If you’ve never heard of a “PFAS,” you are not alone. PFAS stands for “per- and polyfluoroalkyl substances,” which consist of over 4,000 unique toxic substances. They can be found in upholsteries, cookware, and dangerous ground contamination sites. But most concerning for firefighters is that PFAS chemicals are widely in Class B foams to combat flammable liquid fires. Now the government and the Department of Defense are taking an aggressive stance against the substances and seeking to end their use in combating fires.
These substances are also classified as fluorocarbons. “The problem with fluorocarbons is that they don’t degrade once they’re used. And that’s not good for humans.” This is according to Katherine Hinnant, a chemical engineer at the Naval Research Laboratory in Washington. Hinnant’s comments were part of an article published by the Department of Defense on the dangers of using these substances, noting that the department now advises to limit the use of these chemicals to “…the lowest detectable levels” and removed the fluorine requirement.
And the military is also incentivizing the development of new flame retardant foams free of these toxic chemicals, including cash prizes. FireRescue1 notes that “Beginning with Section 330 of the fiscal 2021 defense authorization…the bill phases out PFAS’ use in firefighting foam by the Department of Defense (DOD)…” The new defense authorization also requires “…a survey of technologies to replace the agent in aircraft hangars and containment systems used by the Navy, Air Force and other branches,” according to the site.
Effects of PFAS Chemicals
But the Department of Defense is not the only one concerned by the effects of PFAS chemicals. In fact, language in the 2020 National Defense Authorization act was a sticking point in the Senate after the House passed language similar to the 2021 bill in the prior year, according to Defense News: “Extensive prohibitions against a class of chemicals known as “PFAS” were also a drag on the bill, according to a congressional aide, until they were replaced in favor of prohibitions limited to the military.”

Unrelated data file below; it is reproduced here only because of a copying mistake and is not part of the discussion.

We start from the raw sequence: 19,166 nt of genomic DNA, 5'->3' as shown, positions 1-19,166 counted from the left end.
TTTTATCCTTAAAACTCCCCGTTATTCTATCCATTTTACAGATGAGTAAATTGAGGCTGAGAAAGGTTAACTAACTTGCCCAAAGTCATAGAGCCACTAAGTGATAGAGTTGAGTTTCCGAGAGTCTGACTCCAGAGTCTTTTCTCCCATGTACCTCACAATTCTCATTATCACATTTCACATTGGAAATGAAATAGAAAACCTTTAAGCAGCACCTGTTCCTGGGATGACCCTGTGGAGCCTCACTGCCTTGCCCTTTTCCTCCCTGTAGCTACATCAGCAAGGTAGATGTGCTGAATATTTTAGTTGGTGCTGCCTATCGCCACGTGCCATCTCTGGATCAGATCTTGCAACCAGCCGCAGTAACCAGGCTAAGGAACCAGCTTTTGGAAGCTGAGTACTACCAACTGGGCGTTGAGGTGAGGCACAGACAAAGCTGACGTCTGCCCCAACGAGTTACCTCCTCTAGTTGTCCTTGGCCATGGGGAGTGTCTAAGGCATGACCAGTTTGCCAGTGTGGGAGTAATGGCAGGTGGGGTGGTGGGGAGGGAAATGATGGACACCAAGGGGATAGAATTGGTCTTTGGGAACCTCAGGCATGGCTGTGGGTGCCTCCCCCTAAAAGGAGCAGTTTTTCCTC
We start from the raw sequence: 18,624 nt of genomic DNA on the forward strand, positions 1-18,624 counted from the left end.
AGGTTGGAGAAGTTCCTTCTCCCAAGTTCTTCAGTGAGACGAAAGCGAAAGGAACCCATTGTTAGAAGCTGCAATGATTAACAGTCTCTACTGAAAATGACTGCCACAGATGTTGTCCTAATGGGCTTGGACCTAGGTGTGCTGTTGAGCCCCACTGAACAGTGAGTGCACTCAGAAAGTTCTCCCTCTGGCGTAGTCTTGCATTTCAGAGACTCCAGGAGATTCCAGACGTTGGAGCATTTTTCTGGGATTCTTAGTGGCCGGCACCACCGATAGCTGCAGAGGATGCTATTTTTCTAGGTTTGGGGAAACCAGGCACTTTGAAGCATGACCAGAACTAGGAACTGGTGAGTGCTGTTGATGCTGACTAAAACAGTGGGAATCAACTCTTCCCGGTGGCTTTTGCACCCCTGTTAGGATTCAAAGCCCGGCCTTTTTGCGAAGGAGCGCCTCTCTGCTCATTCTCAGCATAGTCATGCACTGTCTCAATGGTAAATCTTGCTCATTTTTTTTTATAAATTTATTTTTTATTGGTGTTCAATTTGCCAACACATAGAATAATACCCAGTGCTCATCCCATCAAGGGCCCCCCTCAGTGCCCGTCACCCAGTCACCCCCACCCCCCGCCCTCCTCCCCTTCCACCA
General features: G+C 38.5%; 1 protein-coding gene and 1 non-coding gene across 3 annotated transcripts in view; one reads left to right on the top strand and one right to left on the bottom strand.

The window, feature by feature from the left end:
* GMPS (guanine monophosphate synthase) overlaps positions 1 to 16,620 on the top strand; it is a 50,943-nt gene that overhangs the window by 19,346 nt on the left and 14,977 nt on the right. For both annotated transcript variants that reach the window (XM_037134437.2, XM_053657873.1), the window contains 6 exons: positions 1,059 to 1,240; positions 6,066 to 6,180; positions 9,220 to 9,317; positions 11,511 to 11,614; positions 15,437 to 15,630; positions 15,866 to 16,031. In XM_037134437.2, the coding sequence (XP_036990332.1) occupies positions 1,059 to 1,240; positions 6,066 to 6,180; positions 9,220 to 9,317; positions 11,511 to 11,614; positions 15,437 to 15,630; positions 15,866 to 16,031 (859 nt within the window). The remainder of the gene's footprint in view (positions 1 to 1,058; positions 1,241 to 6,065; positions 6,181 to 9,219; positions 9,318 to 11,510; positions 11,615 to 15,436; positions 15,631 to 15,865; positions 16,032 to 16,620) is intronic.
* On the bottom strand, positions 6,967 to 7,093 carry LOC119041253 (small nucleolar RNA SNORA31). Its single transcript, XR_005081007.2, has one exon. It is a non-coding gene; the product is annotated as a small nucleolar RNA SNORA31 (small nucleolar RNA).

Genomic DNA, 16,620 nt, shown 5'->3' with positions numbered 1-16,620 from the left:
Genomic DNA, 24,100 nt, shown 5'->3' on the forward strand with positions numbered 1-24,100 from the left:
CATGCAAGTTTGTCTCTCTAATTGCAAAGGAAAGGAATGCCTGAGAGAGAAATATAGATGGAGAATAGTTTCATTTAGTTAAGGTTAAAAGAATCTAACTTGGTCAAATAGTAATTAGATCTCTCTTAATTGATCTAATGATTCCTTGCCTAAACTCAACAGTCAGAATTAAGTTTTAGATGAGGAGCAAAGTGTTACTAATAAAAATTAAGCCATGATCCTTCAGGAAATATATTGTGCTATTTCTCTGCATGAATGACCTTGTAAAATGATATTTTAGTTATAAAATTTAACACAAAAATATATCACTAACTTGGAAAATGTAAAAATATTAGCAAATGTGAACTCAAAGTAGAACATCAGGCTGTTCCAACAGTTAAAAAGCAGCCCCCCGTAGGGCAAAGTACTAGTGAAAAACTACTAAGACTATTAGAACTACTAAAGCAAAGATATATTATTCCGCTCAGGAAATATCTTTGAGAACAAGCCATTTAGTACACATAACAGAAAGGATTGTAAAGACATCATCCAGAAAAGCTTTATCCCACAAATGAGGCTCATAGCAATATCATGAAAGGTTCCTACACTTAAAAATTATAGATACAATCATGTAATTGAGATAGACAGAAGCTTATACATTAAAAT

The actions sought in eliminating PFAS chemical use by the House in the 2020 Defense Authorization Bill were a result of investigations conducted by a House Science subcommittee starting in June of 2019. These investigations and subsequent hearings highlighted the extensive risk posed by PFAS contamination not just to firefighters, but the general public as a whole.
Chair Haley Stevens (D-Mich.) called PFAS “an environmental and public health crisis in my home state of Michigan, which may have more than 11,000 sites contaminated with PFAS and PFOA chemicals,” notes FireRescue1.
And Rep. Harley Rouda (D-Calif.) took it a step further. ““Both the EPA and chemical manufacturers have known of the health hazards associated with PFAS for decades.”
Indeed, these toxic chemicals pose a direct risk to firefighters, both civilian and military, and ultimately pose long term dangers to people across the United States. With Congress and the military beginning to target the use of these substances, the first step has been taken to not only protect the health and lives of first responders, but to innovate a new chapter in combating fire.
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